All rails are not created equal, at least in the minds of TTC mapmakers. While subways and the RT have their own simplified map and are clearly highlighted on the overall "System Map", good luck finding the 75 km of streetcar tracks on any TTC cartographic product. A visitor looking at the TTC's own Downtown Map blowup would certainly have no idea which thin red line was a bus and which depicted the ten streetcar routes 250,000 people each day — they are all the same color and most are the same linetype. The tiny legend should not normally be necessary for someone simply searching for major routes but even this is of little help — it only mentions "streetcar rapid transit" (for Spadina/Queen's Quay and St. Clair) and ignores all other streetcars completely. One would literally have to have prior knowledge to find any surface rail line when traveling on the TTC — it simply does not exist on paper, anywhere.
The topographic inertia has been hard to escape. In the early 1990s, the new "Harbourfront LRT" briefly appears on maps as a higher-order transit line, only to disappear a few years later once the line was expanded to include Spadina. Nothing changed in the service itself — it just went back into hiding on the map.
This is patently bizarre. No other public transit system in North America with any kind of rail line fails to highlight it as such on a system guide or subway map, even when the rails fall under different modes and agencies. Here are examples from Seattle, Portland, Philadelphia and New Orleans. The suburban streetcar section of the Boston T's Red Line is lithographically shown as equivalent to the subway it connects to. Clearly the steel wheels in these towns are higher-order transit, even when running in mixed transit.
Which is entirely the point. Besides higher carrying capacity, rails on the ground represent certainty for residents, businesses and property investors. This is why many academic papers have been written on the use of streetcars as an urban development tool. They also are easy to understand for visitors, who can board a vehicle feeling confident about the destination. Pop quiz: have you ever visited a big city as a tourist and hopped on trains or trams but not once boarded a bus? Even though transfers are free and the buses go everywhere, often at comparable speed to a subway for short distances? Think about it for a moment.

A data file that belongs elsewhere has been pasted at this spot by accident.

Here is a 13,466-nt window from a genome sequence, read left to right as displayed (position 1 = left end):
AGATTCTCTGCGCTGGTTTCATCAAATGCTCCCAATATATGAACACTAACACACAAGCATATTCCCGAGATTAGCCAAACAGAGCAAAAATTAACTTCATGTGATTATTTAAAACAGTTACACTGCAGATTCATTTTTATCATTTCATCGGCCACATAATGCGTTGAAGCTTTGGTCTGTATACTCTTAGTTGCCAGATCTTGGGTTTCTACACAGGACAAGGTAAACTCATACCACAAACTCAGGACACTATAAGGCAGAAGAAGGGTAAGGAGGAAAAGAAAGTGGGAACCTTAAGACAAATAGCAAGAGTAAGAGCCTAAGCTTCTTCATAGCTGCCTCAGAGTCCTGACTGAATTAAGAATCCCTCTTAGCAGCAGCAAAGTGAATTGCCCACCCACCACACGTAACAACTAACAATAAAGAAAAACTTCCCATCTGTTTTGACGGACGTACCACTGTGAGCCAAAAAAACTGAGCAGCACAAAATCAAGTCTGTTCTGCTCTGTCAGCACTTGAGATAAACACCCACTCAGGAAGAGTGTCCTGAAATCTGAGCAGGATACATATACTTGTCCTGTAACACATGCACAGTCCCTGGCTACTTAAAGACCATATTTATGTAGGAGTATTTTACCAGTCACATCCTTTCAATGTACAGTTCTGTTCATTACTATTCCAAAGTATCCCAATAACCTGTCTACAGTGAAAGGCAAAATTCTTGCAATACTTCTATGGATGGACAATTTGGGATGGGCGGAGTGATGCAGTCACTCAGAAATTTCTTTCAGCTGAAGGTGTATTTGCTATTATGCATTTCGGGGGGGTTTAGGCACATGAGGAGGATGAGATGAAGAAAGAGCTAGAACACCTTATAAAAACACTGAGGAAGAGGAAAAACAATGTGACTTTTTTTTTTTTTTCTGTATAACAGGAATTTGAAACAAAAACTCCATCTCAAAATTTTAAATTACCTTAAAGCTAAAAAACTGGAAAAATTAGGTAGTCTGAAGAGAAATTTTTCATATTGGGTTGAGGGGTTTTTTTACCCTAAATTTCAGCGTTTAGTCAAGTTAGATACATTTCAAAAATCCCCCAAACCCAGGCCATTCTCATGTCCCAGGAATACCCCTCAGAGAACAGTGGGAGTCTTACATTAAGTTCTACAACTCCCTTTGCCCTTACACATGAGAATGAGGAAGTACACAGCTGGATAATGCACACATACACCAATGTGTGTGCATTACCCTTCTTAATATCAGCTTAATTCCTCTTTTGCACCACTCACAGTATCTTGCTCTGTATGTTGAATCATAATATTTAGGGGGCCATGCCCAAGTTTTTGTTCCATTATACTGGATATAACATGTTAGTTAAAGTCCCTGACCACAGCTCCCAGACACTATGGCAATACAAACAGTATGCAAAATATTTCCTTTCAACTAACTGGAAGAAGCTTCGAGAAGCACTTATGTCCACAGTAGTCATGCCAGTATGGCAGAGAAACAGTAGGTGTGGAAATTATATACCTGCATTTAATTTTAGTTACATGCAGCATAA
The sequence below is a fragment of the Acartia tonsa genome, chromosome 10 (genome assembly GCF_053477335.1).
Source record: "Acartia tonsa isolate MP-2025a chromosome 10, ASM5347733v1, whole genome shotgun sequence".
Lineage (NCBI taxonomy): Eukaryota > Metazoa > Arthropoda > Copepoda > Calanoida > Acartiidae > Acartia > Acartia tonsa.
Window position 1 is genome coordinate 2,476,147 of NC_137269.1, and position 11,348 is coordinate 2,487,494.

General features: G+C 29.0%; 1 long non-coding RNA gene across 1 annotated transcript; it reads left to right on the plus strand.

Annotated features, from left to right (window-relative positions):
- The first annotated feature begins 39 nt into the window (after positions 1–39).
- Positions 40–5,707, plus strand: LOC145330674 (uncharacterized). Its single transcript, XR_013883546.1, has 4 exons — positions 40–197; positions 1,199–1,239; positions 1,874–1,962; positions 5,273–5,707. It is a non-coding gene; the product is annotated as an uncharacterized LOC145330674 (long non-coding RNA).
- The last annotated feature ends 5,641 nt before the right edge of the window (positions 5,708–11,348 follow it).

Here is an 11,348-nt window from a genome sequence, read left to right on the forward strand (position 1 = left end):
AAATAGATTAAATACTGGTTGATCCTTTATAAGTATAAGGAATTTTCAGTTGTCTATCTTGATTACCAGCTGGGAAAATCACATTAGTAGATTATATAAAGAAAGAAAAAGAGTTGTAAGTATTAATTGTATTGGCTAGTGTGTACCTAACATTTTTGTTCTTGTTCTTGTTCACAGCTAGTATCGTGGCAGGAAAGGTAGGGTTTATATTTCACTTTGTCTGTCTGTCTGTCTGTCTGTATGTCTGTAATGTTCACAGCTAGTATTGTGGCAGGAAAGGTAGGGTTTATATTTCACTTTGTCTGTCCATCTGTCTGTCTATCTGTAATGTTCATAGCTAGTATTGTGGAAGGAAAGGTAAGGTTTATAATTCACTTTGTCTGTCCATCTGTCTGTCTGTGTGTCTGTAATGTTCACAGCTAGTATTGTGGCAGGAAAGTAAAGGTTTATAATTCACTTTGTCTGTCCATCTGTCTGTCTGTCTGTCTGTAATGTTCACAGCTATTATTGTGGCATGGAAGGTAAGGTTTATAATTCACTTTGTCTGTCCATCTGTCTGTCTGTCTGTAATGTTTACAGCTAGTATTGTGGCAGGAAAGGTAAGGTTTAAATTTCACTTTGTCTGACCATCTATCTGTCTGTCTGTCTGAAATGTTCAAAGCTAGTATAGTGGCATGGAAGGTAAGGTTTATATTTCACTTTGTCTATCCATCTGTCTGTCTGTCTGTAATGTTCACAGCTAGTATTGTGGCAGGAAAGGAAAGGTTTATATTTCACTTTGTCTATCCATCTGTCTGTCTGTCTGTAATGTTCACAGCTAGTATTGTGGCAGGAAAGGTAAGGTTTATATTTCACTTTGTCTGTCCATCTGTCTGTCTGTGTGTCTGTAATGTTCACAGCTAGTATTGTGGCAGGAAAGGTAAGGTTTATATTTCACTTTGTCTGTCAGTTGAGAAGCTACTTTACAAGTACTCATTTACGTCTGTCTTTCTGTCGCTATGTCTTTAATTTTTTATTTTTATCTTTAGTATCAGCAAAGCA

If you want a logical, practical, easy-to-understand higher-order Toronto transit map you have to look to hobbyists rather than the TTC. The internet is full of the kind of map that puts all rails on their rightful pedestal. The concept is hardly radical.
Part I Summary
Toronto is blessed with the continent's largest streetcar system yet can't figure out how to describe it. Cartographically misrepresented and badged with a lexicon of misleading labels, it's no wonder light rail had a bad name in Hogtown before the first modern LRT line could even be built. Riders of the steel ribbons may know better, but you can hardly blame a car-commuting citizen of the former boroughs for thinking that any kind of surface rail is nothing better than a bus since every representation from the TTC has equated the two modes. This deeply toxic association has proven very difficult to undo in the minds of those who are less than obsessive about their transit maps and terminology. No matter how many times someone points out that the planned LRT routes on Finch or Sheppard would, say, have more distant station stops or not take up auto lanes, a number of people will nonetheless think of the downtown streetcars. It's enough to make one want to cry out.
Coming Up in Part Two - Operations, tourism and the sad, sorry tale of the RT
Writing by Larry Green